Don’t Rely on Luck When Building Your Executive Team

St. Patrick’s Day heralds in a time of celebration, parades and for many, the hope of attaining the “luck of the Irish” – a phrase commonly thought to mean “extreme good fortune.” However, it originated during the gold and silver rush years in the 19th century and referred to Irish and Irish American’s who were among the most famous and successful miners. The phrase carried with it a certain tone of derision, as if to say, only by sheer luck as, opposed to brains, could these Irish folks succeed!

What does this have to do with building your executive team? Nothing really, except as an analogy to illustrate how many employers approach their leadership selection today – often relying on gut feel or “luck” as opposed to careful planning and the use of data to guide them. Meanwhile, moving valuable talent into executive team roles is a strategic and imperative goal, one that can have substantial impact depending on your success or failure.

Luck or Preparation?

Arguably, the key to any successful talent selection process is being exceptionally prepared when making hiring and/or mobility decisions. The use of executive assessments can arm leaders with the data and insight they need to determine the readiness of potential executives or the specific development path needed to get them there. Here are three important ways to use assessments in building a high-performing executive team.

Create a Job Profile. Using science-backed, evidence-based talent assessments can help build position profiles – from managers and directors through the CEO - that help distinguish job roles by identifying core responsibilities, skills, and requirements specific to any position within an organization’s culture. Companies that use data to determine the readiness for each position achieve a pipeline of talent which can result in decreasing turnover costs, increasing revenue, and the creation of a successful succession strategy.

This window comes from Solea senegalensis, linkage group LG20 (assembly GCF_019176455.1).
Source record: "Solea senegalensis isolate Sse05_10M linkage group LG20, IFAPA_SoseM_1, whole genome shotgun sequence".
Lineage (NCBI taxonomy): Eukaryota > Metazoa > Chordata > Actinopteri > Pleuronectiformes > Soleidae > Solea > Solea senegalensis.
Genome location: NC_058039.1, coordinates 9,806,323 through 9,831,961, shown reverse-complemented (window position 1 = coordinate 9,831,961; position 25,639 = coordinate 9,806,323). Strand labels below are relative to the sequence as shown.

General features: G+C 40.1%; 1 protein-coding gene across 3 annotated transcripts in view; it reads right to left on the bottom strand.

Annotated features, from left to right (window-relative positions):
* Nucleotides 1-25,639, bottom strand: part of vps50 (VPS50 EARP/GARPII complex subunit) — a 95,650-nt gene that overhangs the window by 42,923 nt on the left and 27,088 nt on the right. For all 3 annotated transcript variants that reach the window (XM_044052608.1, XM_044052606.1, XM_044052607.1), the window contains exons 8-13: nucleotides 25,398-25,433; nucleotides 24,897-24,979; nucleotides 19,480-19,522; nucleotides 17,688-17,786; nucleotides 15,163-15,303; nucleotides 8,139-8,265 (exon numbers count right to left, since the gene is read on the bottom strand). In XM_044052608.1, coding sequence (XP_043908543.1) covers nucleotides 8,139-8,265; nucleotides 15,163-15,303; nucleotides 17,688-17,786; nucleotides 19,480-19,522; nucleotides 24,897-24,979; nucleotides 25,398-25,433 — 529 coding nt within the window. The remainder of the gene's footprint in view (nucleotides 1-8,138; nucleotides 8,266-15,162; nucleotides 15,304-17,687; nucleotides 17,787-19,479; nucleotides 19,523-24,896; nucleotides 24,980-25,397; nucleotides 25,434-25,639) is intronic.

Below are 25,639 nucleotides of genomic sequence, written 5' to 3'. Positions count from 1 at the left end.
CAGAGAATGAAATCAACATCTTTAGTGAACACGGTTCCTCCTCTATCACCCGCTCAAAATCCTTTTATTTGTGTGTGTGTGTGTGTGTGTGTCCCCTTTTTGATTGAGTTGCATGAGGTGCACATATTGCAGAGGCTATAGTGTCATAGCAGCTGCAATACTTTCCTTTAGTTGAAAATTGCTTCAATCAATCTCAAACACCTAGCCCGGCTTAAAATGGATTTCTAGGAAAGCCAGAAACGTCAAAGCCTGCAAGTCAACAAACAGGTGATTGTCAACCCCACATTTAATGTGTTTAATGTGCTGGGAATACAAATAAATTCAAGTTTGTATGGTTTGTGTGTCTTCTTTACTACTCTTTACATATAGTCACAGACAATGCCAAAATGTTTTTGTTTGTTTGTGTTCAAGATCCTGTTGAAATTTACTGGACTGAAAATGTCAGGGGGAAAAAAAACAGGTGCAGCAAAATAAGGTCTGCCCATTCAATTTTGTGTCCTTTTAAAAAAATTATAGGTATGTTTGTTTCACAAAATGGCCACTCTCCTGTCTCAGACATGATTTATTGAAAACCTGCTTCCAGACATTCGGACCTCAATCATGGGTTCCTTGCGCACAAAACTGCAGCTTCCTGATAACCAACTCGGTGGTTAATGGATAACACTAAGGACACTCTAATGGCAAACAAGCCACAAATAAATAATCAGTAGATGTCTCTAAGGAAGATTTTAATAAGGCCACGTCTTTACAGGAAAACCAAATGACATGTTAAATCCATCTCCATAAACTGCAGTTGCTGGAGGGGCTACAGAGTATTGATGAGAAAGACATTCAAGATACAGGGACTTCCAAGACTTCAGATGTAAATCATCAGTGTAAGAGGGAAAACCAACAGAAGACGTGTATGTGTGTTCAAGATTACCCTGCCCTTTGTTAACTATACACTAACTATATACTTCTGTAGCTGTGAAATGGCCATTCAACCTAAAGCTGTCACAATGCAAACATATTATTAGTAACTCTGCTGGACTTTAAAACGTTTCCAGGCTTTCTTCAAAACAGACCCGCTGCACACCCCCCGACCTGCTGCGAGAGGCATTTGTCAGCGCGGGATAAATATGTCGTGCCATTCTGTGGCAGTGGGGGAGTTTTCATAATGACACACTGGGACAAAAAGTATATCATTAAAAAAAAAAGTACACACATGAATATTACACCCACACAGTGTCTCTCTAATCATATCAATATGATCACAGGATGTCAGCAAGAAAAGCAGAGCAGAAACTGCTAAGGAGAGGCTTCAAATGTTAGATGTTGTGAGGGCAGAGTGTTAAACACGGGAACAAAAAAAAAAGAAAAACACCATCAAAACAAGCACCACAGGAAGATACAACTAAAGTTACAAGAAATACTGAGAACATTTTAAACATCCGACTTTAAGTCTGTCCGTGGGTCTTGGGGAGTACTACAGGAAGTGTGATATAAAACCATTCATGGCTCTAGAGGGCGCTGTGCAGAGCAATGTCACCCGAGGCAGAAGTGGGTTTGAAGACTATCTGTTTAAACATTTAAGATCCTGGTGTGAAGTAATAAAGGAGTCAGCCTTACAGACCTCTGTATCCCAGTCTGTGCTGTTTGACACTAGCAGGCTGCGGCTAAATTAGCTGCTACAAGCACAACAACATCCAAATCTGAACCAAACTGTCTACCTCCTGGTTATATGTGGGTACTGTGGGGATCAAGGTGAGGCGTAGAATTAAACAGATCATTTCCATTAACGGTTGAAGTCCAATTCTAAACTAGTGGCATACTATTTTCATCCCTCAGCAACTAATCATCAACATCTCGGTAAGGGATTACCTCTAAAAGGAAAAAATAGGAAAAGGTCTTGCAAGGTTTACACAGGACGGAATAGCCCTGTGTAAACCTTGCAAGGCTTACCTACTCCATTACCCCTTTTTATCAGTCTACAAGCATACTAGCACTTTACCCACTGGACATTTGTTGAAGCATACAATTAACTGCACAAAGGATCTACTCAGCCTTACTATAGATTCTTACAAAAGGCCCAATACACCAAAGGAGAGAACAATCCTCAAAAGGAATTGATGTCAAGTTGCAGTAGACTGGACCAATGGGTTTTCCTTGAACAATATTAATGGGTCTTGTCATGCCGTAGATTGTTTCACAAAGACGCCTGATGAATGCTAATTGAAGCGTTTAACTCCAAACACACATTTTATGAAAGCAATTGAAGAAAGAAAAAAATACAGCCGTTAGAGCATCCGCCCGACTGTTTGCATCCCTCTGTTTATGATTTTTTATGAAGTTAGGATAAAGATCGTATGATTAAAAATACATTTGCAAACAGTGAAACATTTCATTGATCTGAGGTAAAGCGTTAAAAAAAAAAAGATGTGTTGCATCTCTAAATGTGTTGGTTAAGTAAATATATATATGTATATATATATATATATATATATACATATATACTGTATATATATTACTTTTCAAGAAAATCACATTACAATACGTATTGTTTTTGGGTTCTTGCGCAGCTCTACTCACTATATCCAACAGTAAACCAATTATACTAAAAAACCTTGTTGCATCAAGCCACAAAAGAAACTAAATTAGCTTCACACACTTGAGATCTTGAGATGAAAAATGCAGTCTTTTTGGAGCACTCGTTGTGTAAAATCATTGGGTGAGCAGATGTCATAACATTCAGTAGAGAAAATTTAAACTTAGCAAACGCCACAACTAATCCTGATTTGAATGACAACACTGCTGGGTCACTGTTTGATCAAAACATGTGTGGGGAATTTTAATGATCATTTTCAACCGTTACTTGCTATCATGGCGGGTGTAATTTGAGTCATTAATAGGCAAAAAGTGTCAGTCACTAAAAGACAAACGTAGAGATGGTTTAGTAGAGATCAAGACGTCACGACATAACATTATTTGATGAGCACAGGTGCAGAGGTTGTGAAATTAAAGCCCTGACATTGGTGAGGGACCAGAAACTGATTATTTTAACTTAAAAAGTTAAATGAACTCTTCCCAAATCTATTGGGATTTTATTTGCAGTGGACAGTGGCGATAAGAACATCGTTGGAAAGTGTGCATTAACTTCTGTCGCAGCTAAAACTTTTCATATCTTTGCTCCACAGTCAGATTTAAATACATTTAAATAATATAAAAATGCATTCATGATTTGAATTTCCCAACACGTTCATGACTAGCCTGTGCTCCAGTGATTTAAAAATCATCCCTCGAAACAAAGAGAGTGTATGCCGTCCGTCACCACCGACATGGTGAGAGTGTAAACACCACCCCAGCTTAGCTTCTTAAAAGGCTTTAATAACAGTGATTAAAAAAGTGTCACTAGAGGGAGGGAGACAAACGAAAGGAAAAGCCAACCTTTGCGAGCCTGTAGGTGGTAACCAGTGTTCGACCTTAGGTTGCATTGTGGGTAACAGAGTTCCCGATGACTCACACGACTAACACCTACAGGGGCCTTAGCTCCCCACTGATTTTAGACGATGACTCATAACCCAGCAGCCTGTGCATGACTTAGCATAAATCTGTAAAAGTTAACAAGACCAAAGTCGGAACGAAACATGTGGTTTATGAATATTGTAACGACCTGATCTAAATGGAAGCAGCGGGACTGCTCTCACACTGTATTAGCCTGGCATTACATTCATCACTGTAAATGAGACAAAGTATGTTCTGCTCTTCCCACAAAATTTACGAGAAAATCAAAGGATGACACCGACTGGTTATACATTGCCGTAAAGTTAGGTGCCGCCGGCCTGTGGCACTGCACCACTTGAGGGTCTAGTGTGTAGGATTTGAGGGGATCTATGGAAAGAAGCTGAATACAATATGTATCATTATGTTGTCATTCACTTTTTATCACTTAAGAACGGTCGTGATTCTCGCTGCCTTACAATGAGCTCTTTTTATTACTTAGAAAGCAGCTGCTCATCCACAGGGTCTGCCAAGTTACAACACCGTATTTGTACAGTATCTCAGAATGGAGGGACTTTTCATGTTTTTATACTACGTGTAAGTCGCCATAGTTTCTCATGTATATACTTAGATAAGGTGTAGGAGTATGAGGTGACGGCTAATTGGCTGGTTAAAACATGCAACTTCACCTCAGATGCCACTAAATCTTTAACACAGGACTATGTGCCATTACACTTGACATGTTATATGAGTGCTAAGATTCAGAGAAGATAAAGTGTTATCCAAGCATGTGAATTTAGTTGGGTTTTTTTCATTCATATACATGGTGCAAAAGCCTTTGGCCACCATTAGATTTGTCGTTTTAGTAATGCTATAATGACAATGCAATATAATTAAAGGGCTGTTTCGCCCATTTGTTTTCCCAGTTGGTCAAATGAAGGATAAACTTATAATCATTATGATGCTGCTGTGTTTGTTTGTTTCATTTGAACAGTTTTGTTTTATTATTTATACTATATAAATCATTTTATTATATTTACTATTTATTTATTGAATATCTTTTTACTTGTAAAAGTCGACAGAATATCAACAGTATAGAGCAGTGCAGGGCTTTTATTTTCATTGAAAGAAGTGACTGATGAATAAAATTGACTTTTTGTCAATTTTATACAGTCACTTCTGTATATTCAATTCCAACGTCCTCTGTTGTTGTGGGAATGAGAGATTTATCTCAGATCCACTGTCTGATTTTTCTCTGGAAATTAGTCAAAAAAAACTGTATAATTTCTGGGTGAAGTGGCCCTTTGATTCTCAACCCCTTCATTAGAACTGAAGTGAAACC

Identify Core Competencies. Another important tactic is to identify core competencies and expected behaviors for each position in the organization. Competencies should specify differentiating behavior that is exhibited by top performers and can serve as performance standards that outline expected results in that position. Measuring a person’s competencies against the position allows executives to evaluate gaps against the current job or a potential position and build development strategies accordingly.

The assessment also gives candidates a sense of what is needed to perform at a higher level, and specifically which skills and competencies to develop. The organization gains clarity into an employees’ fit and potential within the company and which competencies result in higher performance.

Create Development Plan. Organizations can link career paths to employee development by prioritizing position profile traits and identifying key experiences that employees should attain as they move along the career path. Developmental opportunities may include, for example, leadership coaching, stretch assignments, participation in cross-functional teams, profit and loss responsibility, or international exposure. These experiences provide the chance to develop competencies that are important for the next career stage. Delineating critical development experiences allows managers and employees to have more meaningful career discussions and helps determine realistic career moves.

Our Irish Blessing

The process of transitioning talent into new positions can bring challenges. However, if done with careful preparation and the use of data to guide the process, business leaders can reap the benefits of their investment in top talent and sustain a healthy – and critical – leadership pipeline.

Finally, in the spirit of St. Patrick’s Day, we offer business leaders and hiring decision-makers a twist on the traditional Irish Blessing – “May your talent troubles be less, and your HR blessings be more, and nothing but perfectly-qualified, assessed executive talent come through your door.”

Topics: Don't Rely On Luck For Your Executive Team